Bogans on the Bus

Transports of Delight

I get on the bus, and it’s empty except for three other passengers. One man in very nice shoes is sat right up the front of the bus, looking like he’s trying to practise invisibility. The other two are a couple of clearly drunk middle-aged persons. I tag on and walk past Mr Nice Shoes. He stares straight ahead. I soon learn why.

As I’m about to pass the couple, the bleary-eyed man says “Heeeello” and reaches out a hand to grab at me. I dodge him, say “Hi”, and keep going. This from the Grabber: “F–k you c—t, I was only being polite.”

From my position far, far down the back of the bus, I now notice that the woman with the Grabber is holding a dirty Chux to her forehead. She starts a halting but firm diatribe at the man.

“Who are you … even though I’m with you … who ARE YOU to tell me … to tell me to shut up?”

Man: “Oh, here we go.”

Woman: “Who … are you …”

Man: “Heerre, suck on this.”

Woman: “I’m not sucking on anything! I’m bleeding!”

Man: “Just finish this [evidently meaning drink].”

Woman: “I won’t finish it! … We’ll share it.”

Man: “How will we share it with you … with you bllessshhudinuh?”

 

The woman suddenly shrieks at the bus driver. “SHUDDINAHHHERE? We gone past it?”

The bus driver, to his credit, calmly replies, “Yes, we stop at the train station.”

Woman: “This gaawdutha train station?”

Bus driver: “Yes [sigh], we stop at the train station.”

 

Me? I press the bell and get off at the next stop, no matter where the hell it is. Sorry to the bus driver and Mr Nice Shoes, you’re on your own.

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Cafe Poet Update: CHALK LINES

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Last weekend’s inaugural CHALK LINES was a modest success, with the (mainly baffled) patrons of Il Lido watching poetry in motion while they ate their lunch.

The event was in celebration of National Poetry Week. I wrote my own original poetry on different surfaces all over the restaurant and the footpath outside. I wondered if I might find out first-hand what the local laws about street art are, but the po-po never made an appearance. One Cottesloe resident did tell me he would put me under citizen’s arrest for vandalism, but he was quickly appeased when I included his dog Daisy in the poetry-art.

Penning a poem on a window.

I spent the perfect spring weather scribbling all over the restaurant with chalk pens and sidewalk chalk, and dropping cards of poetry on the tables. Most popular was the poem ‘What Is She’ scrawled across the white tiled walls of the ladies’ toilets. Everyone likes something to read in the bathroom, after all.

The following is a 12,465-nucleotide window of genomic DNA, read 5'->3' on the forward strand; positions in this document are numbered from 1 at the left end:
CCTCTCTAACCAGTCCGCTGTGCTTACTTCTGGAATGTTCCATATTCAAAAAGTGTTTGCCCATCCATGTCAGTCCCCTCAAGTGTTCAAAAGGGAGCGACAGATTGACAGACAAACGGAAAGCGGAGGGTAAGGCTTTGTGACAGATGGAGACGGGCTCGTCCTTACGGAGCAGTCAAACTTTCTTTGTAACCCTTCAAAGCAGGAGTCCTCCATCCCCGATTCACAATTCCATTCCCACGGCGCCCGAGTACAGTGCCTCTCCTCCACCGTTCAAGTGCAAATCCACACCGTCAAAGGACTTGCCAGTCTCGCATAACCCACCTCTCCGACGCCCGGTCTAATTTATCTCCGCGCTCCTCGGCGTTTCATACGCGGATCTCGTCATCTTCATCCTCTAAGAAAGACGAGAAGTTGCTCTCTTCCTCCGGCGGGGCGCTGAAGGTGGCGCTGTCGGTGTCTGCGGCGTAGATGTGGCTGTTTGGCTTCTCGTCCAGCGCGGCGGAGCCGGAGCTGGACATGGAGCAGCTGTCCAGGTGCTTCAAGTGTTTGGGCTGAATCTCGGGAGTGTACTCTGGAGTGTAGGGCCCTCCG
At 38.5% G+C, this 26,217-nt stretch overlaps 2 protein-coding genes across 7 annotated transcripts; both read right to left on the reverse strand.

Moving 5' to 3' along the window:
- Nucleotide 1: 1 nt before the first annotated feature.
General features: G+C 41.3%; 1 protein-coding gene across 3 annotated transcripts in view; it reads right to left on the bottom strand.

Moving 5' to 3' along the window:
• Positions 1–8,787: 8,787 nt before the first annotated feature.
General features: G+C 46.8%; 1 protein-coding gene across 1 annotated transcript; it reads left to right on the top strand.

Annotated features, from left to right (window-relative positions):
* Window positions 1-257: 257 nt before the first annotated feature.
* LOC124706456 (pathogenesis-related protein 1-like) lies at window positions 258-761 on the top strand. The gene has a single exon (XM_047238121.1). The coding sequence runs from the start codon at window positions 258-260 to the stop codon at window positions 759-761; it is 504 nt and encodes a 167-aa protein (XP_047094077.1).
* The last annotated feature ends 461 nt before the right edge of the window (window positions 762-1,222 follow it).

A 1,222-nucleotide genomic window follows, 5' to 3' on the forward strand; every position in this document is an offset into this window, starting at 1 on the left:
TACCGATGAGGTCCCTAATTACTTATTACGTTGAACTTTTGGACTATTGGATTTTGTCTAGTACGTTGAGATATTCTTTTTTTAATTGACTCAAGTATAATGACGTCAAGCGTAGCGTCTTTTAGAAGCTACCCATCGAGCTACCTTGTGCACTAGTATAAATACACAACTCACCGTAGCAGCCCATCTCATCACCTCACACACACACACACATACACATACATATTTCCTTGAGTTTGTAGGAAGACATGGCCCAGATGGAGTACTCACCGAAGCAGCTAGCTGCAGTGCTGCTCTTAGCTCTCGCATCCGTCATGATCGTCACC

It was gratifying to have people approach me and start passionate conversations about poetry. One kind gent even bought me lunch to “support the arts”. ART DOES PAY! He drove past later and recited a poem out the window of his car. What a champ. I also had the joy of watching a couple walk along the footpath reading a line from one of my poems to each other.

The staff were equally supportive, encouraging me to write on the windows and passing along feedback from customers. Il Lido is fast becoming one of my favourite spots in Perth, and not just because of its support of poetry; the view is unchangingly gorgeous, the food is mouthwatering, and the whole establishment has a fine appreciation for its place within the community and Cottesloe’s history. It has a very comfortable atmosphere.

Chalking away on Marine Parade.

The only black spot in my sunshiny weekend was the fact that I misspelled “poetry” in one of my chalkings. Luckily there were plenty of eagle-eyed passers-by keen to notify me. What helpful souls.

LONG LIVE POETRY.

POETRY IS DEAD. LONG LIVE POET(R)Y. (And long live typos.)

Cottesloe set to get poetry-bombed this weekend

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We are currently in the midst of National Poetry Week (5-11 September), an initiative by Australian Poetry to WRITE, BUY, SHARE, LIVE and CELEBRATE this engaging artform.

I’ve been the Cafe Poet at Il Lido Italian Canteen, Cottesloe, for the past three months, and I plan to celebrate NPW by dropping a poetry-bomb on Il Lido this Saturday and Sunday. It’s an event I’m calling CHALK LINES.

People having lunch at Il Lido this weekend will find that poetry has crawled across the footpath, leapt onto their tables, squeezed itself into their sugar packets and burst against the walls.

Carol Ann Duffy, Britain’s poet laureate, said, “Poetry is all around us, all of the time.” And this weekend, this literary sentiment is going to become quite literal for the patrons of Il Lido.

Find CHALK LINES on Facebook.

Cafe Poet update: Putting poetry on the table

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Patrons at Il Lido cafe, Cottesloe, can find poetry tagged on the table vases.

Il Lido Italian Canteen has been kind enough to take me on as their poet-in-residence, and now the fruits of that residency can be seen around the restaurant.

Il Lido decorates its tables with vases of fresh flowers that are changed regularly; some days I’ll be writing under the shadow of purple irises and other days it might be long-stemmed artichoke hearts. They’re just the kind of friendly touches that make Il Lido such a lovely place to go every week.

Now the vases have a new addition: ‘poetry tags’. Every other vase has a tag tied to it, and each tag carries an excerpt from one of my poems. Diners can read a grab of poetry while they eat, and maybe it’ll inspire them to check out some more local poetry.

Il Lido is on the corner of Marine Parade and Forrest Street, Cottesloe. I’m there every week, and I welcome company! To find out when I’m ‘Cafe Poeting’, follow me on Twitter: @perth_massive